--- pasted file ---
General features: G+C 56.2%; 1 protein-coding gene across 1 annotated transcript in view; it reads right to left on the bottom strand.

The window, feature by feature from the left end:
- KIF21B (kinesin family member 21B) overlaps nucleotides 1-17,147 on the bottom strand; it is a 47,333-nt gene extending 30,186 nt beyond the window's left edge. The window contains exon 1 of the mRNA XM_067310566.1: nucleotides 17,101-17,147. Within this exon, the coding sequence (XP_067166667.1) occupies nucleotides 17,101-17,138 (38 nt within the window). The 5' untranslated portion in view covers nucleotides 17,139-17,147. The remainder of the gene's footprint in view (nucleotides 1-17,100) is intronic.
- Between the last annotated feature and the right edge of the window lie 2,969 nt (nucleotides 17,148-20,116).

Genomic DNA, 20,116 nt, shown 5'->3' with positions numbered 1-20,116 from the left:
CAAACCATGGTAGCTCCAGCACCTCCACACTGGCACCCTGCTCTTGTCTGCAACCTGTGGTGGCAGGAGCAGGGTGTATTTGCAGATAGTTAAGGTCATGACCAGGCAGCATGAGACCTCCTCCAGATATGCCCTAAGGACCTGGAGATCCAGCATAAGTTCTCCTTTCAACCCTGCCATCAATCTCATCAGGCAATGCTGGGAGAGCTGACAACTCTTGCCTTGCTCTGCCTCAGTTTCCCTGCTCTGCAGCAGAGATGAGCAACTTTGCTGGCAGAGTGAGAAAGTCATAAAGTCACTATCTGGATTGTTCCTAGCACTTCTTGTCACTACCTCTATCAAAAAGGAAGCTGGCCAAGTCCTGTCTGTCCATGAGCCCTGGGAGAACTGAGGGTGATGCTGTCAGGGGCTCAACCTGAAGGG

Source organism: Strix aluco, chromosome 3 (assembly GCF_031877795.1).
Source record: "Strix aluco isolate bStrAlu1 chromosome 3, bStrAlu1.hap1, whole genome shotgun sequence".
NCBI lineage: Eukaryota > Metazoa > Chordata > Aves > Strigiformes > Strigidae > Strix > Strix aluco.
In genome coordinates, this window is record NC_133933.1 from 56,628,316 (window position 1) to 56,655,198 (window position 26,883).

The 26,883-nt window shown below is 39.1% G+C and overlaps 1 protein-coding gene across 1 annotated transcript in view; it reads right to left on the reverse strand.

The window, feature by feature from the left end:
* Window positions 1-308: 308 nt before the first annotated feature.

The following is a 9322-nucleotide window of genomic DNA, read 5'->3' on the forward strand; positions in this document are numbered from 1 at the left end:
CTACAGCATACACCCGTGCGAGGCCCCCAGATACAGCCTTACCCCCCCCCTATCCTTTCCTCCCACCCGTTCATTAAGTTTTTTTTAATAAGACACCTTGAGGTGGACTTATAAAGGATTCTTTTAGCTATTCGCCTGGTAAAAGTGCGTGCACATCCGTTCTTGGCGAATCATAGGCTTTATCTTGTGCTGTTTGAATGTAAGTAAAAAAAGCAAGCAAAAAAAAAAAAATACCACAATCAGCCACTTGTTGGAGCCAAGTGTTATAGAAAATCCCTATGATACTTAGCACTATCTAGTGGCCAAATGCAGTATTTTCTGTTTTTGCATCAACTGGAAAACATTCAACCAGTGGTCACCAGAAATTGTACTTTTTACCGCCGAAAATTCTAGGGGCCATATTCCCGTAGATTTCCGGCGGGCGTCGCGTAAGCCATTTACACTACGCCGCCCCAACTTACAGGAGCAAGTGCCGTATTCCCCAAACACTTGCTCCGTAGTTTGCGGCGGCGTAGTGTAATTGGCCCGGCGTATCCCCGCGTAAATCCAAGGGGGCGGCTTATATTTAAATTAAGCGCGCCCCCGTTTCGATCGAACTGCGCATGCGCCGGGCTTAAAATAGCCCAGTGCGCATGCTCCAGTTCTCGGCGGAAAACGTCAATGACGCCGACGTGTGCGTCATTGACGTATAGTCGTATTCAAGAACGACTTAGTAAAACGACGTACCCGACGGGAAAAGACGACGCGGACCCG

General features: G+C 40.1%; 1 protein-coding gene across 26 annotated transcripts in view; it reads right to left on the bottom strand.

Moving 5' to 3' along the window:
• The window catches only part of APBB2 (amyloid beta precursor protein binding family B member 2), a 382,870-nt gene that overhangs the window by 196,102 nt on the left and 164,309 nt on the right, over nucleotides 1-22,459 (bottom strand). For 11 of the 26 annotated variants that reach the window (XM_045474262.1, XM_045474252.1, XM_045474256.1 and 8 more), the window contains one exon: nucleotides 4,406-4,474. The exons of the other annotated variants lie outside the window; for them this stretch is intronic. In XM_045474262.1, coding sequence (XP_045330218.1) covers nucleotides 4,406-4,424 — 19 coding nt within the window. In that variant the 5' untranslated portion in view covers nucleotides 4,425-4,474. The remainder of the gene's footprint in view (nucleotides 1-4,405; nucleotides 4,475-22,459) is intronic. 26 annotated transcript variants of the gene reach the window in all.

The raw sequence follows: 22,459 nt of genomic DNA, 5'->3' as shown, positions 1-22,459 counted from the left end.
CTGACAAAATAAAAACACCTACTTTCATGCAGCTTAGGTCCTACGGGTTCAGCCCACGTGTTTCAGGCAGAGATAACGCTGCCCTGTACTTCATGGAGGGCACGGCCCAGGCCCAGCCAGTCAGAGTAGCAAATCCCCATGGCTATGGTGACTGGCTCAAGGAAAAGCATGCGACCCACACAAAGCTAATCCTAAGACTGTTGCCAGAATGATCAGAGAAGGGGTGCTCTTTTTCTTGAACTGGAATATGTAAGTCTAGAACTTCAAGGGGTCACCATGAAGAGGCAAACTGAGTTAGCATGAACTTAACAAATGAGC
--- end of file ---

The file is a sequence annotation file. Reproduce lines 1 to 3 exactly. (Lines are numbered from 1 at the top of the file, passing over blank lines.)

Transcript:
General features: G+C 56.2%; 1 protein-coding gene across 1 annotated transcript in view; it reads right to left on the bottom strand.

The window, feature by feature from the left end:
- KIF21B (kinesin family member 21B) overlaps nucleotides 1-17,147 on the bottom strand; it is a 47,333-nt gene extending 30,186 nt beyond the window's left edge. The window contains exon 1 of the mRNA XM_067310566.1: nucleotides 17,101-17,147. Within this exon, the coding sequence (XP_067166667.1) occupies nucleotides 17,101-17,138 (38 nt within the window). The 5' untranslated portion in view covers nucleotides 17,139-17,147. The remainder of the gene's footprint in view (nucleotides 1-17,100) is intronic.